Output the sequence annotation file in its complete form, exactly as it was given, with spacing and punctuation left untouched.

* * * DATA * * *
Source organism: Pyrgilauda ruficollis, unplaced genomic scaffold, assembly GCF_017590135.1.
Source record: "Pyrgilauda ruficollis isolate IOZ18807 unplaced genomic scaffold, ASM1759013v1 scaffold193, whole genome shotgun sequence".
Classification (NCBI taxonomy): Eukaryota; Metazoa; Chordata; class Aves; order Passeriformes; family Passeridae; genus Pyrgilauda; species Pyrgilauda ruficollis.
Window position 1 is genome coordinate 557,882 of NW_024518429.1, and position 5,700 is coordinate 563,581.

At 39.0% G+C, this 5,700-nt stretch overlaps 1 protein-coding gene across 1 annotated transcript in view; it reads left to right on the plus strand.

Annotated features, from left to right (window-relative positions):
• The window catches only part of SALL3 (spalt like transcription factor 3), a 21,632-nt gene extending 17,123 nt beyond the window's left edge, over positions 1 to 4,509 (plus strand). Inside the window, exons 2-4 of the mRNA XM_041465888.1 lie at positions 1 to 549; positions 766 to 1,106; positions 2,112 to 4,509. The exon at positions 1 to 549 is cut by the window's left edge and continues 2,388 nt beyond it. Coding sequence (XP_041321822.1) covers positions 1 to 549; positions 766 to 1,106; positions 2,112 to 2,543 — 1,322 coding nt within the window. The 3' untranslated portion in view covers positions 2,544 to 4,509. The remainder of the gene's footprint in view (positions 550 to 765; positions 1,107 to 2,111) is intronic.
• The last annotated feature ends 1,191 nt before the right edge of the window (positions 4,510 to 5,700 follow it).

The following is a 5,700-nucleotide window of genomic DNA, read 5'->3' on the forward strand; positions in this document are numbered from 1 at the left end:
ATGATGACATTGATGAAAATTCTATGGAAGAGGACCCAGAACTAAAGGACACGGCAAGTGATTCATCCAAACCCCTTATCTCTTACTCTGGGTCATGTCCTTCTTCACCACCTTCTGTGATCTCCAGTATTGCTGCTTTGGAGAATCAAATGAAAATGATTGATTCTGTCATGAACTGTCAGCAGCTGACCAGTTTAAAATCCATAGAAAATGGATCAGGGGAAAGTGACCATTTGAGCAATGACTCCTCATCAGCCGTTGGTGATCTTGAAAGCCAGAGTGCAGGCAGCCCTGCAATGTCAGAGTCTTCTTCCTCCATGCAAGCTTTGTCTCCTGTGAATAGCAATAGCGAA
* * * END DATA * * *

Source organism: Pyrgilauda ruficollis, unplaced genomic scaffold, assembly GCF_017590135.1.
Source record: "Pyrgilauda ruficollis isolate IOZ18807 unplaced genomic scaffold, ASM1759013v1 scaffold193, whole genome shotgun sequence".
Classification (NCBI taxonomy): Eukaryota; Metazoa; Chordata; class Aves; order Passeriformes; family Passeridae; genus Pyrgilauda; species Pyrgilauda ruficollis.
Window position 1 is genome coordinate 557,882 of NW_024518429.1, and position 5,700 is coordinate 563,581.

At 39.0% G+C, this 5,700-nt stretch overlaps 1 protein-coding gene across 1 annotated transcript in view; it reads left to right on the plus strand.

Annotated features, from left to right (window-relative positions):
• The window catches only part of SALL3 (spalt like transcription factor 3), a 21,632-nt gene extending 17,123 nt beyond the window's left edge, over positions 1 to 4,509 (plus strand). Inside the window, exons 2-4 of the mRNA XM_041465888.1 lie at positions 1 to 549; positions 766 to 1,106; positions 2,112 to 4,509. The exon at positions 1 to 549 is cut by the window's left edge and continues 2,388 nt beyond it. Coding sequence (XP_041321822.1) covers positions 1 to 549; positions 766 to 1,106; positions 2,112 to 2,543 — 1,322 coding nt within the window. The 3' untranslated portion in view covers positions 2,544 to 4,509. The remainder of the gene's footprint in view (positions 550 to 765; positions 1,107 to 2,111) is intronic.
• The last annotated feature ends 1,191 nt before the right edge of the window (positions 4,510 to 5,700 follow it).

The following is a 5,700-nucleotide window of genomic DNA, read 5'->3' on the forward strand; positions in this document are numbered from 1 at the left end:
ATGATGACATTGATGAAAATTCTATGGAAGAGGACCCAGAACTAAAGGACACGGCAAGTGATTCATCCAAACCCCTTATCTCTTACTCTGGGTCATGTCCTTCTTCACCACCTTCTGTGATCTCCAGTATTGCTGCTTTGGAGAATCAAATGAAAATGATTGATTCTGTCATGAACTGTCAGCAGCTGACCAGTTTAAAATCCATAGAAAATGGATCAGGGGAAAGTGACCATTTGAGCAATGACTCCTCATCAGCCGTTGGTGATCTTGAAAGCCAGAGTGCAGGCAGCCCTGCAATGTCAGAGTCTTCTTCCTCCATGCAAGCTTTGTCTCCTGTGAATAGCAATAGCGAA